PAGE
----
Most military families are worried about defense cuts in Washington, driving a record demand for professional financial advice, according to information released this week by Fort Worth-based First Command Financial Services.
According to the July survey, 70 percent of military respondents felt anxious about reductions in defense spending, and more than half are concerned about their job security.
In addition, 27 percent of military families have started working with a financial adviser because of “sequestration.” That figure is up 11 points from the previous month, and it’s the highest since the questions were added to the survey in 2013.
Sequestration is an automatic across-the-board spending cut implemented by Congress in 2013 that occurs if there is no agreement on the annual budget. The military also faces budget caps as it phases down after the end of the Iraq war.
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The survey questioned around 530 commissioned officers and senior noncommissioned officers with household incomes of at least $50,000.
The pocketbook issues affect thousands of military families that call North Texas home. According to the state comptroller’s office, Naval Air Station Fort Worth, which opened in 1994 after the closure of Carswell Air Force Base, is one of the region’s largest employers, with 10,000 active-duty military members, guardsmen, reservists and civilian employees. The comptroller said the base contributes $9.3 billion to the state economy.
Nine in 10 survey respondents said they are taking actions in their financial lives to prepare for possible defense cuts. Besides working with financial advisers, they are:
▪ Increasing the amount they are saving (46 percent)
▪ Cutting back on everyday spending (38 percent)
▪ Spending less on summer vacations (47 percent)
▪ Moving investments to cash (24 percent)
▪ Decreasing the aggressiveness of their investments (23 percent)
Only 11 percent said they were doing nothing to prepare for sequestration, a record low and down eight points from the previous month.
A larger survey, by Blue Star Families, showed that 75 percent of active-duty members are concerned about potential changes in military pay and benefits, including retirement, said Joseph Montanaro, a certified financial planner with USAA in San Antonio. The numbers were almost as high for veterans and military spouses.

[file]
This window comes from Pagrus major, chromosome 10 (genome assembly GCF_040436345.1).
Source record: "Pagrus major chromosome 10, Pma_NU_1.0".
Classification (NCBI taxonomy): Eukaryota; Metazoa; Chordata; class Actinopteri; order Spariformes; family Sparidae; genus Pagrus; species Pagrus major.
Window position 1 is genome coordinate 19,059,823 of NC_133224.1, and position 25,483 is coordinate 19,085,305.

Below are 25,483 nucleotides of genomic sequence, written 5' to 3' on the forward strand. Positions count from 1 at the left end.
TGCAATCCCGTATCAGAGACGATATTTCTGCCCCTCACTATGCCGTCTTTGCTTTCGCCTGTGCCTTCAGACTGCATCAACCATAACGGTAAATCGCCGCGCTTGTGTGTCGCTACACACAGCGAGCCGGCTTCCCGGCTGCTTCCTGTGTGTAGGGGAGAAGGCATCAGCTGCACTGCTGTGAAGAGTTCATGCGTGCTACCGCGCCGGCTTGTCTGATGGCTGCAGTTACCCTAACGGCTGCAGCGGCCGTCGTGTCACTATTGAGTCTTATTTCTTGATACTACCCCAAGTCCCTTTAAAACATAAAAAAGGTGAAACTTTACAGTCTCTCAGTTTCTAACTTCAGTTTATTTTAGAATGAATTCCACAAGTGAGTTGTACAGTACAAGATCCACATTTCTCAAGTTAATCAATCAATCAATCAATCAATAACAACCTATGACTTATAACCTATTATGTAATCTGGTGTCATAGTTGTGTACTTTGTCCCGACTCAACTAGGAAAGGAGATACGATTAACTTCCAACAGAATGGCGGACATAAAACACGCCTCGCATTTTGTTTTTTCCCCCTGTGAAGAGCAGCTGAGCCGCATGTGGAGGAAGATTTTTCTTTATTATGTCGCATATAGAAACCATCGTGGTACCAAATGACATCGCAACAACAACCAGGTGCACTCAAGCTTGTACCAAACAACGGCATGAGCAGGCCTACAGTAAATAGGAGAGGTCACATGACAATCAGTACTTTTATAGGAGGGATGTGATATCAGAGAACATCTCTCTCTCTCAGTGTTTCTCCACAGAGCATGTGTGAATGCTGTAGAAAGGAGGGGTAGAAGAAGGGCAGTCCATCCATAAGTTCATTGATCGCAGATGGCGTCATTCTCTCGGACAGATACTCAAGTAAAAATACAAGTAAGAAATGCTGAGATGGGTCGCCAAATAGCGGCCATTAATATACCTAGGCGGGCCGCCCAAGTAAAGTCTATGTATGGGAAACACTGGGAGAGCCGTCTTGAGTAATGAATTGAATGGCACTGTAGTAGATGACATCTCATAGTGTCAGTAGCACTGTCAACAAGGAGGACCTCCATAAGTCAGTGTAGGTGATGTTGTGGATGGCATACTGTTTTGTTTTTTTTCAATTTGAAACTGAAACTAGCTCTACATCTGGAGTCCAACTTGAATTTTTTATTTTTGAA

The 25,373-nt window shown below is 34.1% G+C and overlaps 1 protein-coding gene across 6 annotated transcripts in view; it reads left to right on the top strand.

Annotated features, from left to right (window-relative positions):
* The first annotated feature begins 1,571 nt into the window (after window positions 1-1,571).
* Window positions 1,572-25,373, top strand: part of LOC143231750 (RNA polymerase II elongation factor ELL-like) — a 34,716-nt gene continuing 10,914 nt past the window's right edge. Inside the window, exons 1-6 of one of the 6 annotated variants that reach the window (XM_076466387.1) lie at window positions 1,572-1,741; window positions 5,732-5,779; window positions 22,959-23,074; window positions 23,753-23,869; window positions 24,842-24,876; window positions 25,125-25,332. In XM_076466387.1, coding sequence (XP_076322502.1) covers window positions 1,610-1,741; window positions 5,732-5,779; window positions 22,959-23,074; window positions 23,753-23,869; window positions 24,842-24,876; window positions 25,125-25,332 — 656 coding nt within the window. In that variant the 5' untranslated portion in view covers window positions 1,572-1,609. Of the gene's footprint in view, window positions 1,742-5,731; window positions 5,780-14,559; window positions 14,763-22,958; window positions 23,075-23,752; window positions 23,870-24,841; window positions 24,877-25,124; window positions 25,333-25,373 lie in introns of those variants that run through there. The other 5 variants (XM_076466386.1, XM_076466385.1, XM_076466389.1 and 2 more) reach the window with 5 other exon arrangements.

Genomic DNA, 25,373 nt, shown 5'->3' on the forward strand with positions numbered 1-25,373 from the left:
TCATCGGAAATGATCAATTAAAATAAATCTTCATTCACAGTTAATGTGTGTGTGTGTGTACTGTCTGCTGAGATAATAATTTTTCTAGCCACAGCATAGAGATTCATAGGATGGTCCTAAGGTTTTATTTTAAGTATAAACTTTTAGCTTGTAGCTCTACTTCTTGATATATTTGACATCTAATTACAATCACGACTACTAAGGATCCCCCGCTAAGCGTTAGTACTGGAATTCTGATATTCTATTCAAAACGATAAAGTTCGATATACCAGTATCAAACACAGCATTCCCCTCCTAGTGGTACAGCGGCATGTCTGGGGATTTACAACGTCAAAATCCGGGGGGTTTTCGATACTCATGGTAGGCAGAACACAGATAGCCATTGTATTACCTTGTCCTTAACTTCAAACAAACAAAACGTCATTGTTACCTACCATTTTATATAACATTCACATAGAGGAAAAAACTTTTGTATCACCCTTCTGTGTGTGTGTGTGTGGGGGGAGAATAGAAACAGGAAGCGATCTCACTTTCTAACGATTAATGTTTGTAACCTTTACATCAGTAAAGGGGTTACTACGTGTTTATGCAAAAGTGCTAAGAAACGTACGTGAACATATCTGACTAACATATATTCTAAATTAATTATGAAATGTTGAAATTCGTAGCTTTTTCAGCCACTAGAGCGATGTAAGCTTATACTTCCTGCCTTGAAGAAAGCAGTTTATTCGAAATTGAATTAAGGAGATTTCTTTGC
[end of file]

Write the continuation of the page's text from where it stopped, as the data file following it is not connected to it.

“Historically, the military has offered a 20-year vesting pension,” Montanaro said. “Congress is looking at changing that, along with housing allowance rules.”
He tells his military clients to beef up their emergency funds.
“Building up that emergency fund to a robust stash of cash can benefit in all sorts of circumstances,” he said. “Not only if they lose their salary but if they move and their spouse has to find new employment.”
During the second quarter, First Command said military families that work with a financial adviser put more money into:
▪ Short-term savings (76 percent vs. 57 percent for those without an adviser). Monthly median contributions for the two groups were $475 and $315, respectively.
▪ Retirement savings (73 percent vs. 54 percent). Monthly median contributions for the two groups were $400 and $269, respectively.
▪ Long-term savings (68 percent vs. 34 percent). Monthly median contributions for the two groups were $400 and $200, respectively.
Planning for potential financial storms is key, and military members have access to good financial programs.
The military’s Thrift Savings Plan charges an annual expense ratio of just 0.029 percent of assets, much lower than the 1 or 2 percent in average annual fees and expenses for a 401(k), according to a July article in Forbes. For more information on the program, go to www.tsp.gov.
The Savings Deposit Program allows deployed service members to earn 10 percent annual interest, compounded quarterly. They can invest up to $10,000 in the program each time they are deployed. Go to www.dfas.mil for more information.
And service members receiving tax-free combat-zone pay can put money toward a Roth IRA tax-free, and contributions and earnings come out tax-free. Most nonmilitary contributions to a Roth IRA are not shielded from taxes.
Teresa McUsic’s column appears Saturdays. TMcUsic@SavvyConsumer.net
Military in Texas
▪ 15 installations
▪ Economic impact of almost $150 billion
▪ Six percent of the state’s economic activity
▪ More than 255,000 military and defense-related civilian personnel
Source: State comptroller’s office